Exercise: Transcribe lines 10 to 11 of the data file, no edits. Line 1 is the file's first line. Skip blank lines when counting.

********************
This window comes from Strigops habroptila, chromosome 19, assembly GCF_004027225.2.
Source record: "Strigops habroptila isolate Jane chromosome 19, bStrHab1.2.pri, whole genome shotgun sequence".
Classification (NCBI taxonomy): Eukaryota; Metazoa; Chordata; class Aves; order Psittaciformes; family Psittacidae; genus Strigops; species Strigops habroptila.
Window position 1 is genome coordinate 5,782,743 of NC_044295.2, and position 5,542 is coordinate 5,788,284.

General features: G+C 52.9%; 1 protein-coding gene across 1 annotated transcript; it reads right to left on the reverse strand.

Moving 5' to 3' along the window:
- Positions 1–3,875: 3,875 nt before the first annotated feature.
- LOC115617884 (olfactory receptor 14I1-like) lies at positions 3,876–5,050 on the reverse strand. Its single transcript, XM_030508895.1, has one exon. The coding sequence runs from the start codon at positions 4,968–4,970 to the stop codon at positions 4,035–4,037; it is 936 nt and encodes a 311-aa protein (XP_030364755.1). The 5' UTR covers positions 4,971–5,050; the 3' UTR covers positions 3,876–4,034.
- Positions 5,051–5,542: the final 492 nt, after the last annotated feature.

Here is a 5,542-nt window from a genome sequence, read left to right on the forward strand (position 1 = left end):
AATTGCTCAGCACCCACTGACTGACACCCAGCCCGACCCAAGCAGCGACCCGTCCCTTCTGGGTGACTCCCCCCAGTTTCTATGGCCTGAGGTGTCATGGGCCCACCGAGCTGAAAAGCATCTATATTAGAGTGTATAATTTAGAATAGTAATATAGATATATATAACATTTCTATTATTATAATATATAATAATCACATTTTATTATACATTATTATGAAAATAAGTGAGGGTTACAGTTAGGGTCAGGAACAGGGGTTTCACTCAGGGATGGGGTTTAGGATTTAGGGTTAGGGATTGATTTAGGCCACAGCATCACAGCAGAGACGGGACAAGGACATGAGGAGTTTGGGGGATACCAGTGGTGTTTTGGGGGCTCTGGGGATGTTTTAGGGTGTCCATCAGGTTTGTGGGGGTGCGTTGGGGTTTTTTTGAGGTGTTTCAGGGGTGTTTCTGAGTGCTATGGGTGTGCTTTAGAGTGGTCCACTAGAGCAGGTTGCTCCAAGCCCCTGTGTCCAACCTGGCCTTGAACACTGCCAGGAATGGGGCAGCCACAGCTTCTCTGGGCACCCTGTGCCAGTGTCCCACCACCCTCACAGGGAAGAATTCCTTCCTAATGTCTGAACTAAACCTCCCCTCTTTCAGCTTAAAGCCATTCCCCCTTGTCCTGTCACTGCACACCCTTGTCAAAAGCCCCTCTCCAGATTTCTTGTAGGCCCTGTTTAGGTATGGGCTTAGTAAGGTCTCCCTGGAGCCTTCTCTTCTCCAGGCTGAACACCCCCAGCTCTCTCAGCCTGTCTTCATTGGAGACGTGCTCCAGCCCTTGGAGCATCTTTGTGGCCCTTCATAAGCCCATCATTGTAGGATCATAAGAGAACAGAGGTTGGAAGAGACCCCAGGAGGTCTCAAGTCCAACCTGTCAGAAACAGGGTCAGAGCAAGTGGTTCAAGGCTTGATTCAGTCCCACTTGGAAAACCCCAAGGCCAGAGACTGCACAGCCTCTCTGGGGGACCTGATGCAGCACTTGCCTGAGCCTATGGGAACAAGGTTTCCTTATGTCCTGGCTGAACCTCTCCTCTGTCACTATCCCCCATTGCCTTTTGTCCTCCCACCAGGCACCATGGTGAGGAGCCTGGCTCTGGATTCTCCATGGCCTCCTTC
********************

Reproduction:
Here is a 5,542-nt window from a genome sequence, read left to right on the forward strand (position 1 = left end):
AATTGCTCAGCACCCACTGACTGACACCCAGCCCGACCCAAGCAGCGACCCGTCCCTTCTGGGTGACTCCCCCCAGTTTCTATGGCCTGAGGTGTCATGGGCCCACCGAGCTGAAAAGCATCTATATTAGAGTGTATAATTTAGAATAGTAATATAGATATATATAACATTTCTATTATTATAATATATAATAATCACATTTTATTATACATTATTATGAAAATAAGTGAGGGTTACAGTTAGGGTCAGGAACAGGGGTTTCACTCAGGGATGGGGTTTAGGATTTAGGGTTAGGGATTGATTTAGGCCACAGCATCACAGCAGAGACGGGACAAGGACATGAGGAGTTTGGGGGATACCAGTGGTGTTTTGGGGGCTCTGGGGATGTTTTAGGGTGTCCATCAGGTTTGTGGGGGTGCGTTGGGGTTTTTTTGAGGTGTTTCAGGGGTGTTTCTGAGTGCTATGGGTGTGCTTTAGAGTGGTCCACTAGAGCAGGTTGCTCCAAGCCCCTGTGTCCAACCTGGCCTTGAACACTGCCAGGAATGGGGCAGCCACAGCTTCTCTGGGCACCCTGTGCCAGTGTCCCACCACCCTCACAGGGAAGAATTCCTTCCTAATGTCTGAACTAAACCTCCCCTCTTTCAGCTTAAAGCCATTCCCCCTTGTCCTGTCACTGCACACCCTTGTCAAAAGCCCCTCTCCAGATTTCTTGTAGGCCCTGTTTAGGTATGGGCTTAGTAAGGTCTCCCTGGAGCCTTCTCTTCTCCAGGCTGAACACCCCCAGCTCTCTCAGCCTGTCTTCATTGGAGACGTGCTCCAGCCCTTGGAGCATCTTTGTGGCCCTTCATAAGCCCATCATTGTAGGATCATAAGAGAACAGAGGTTGGAAGAGACCCCAGGAGGTCTCAAGTCCAACCTGTCAGAAACAGGGTCAGAGCAAGTGGTTCAAGGCTTGATTCAGTCCCACTTGGAAAACCCCAAGGCCAGAGACTGCACAGCCTCTCTGGGGGACCTGATGCAGCACTTGCCTGAGCCTATGGGAACAAGGTTTCCTTATGTCCTGGCTGAACCTCTCCTCTGTCACTATCCCCCATTGCCTTTTGTCCTCCCACCAGGCACCATGGTGAGGAGCCTGGCTCTGGATTCTCCATGGCCTCCTTC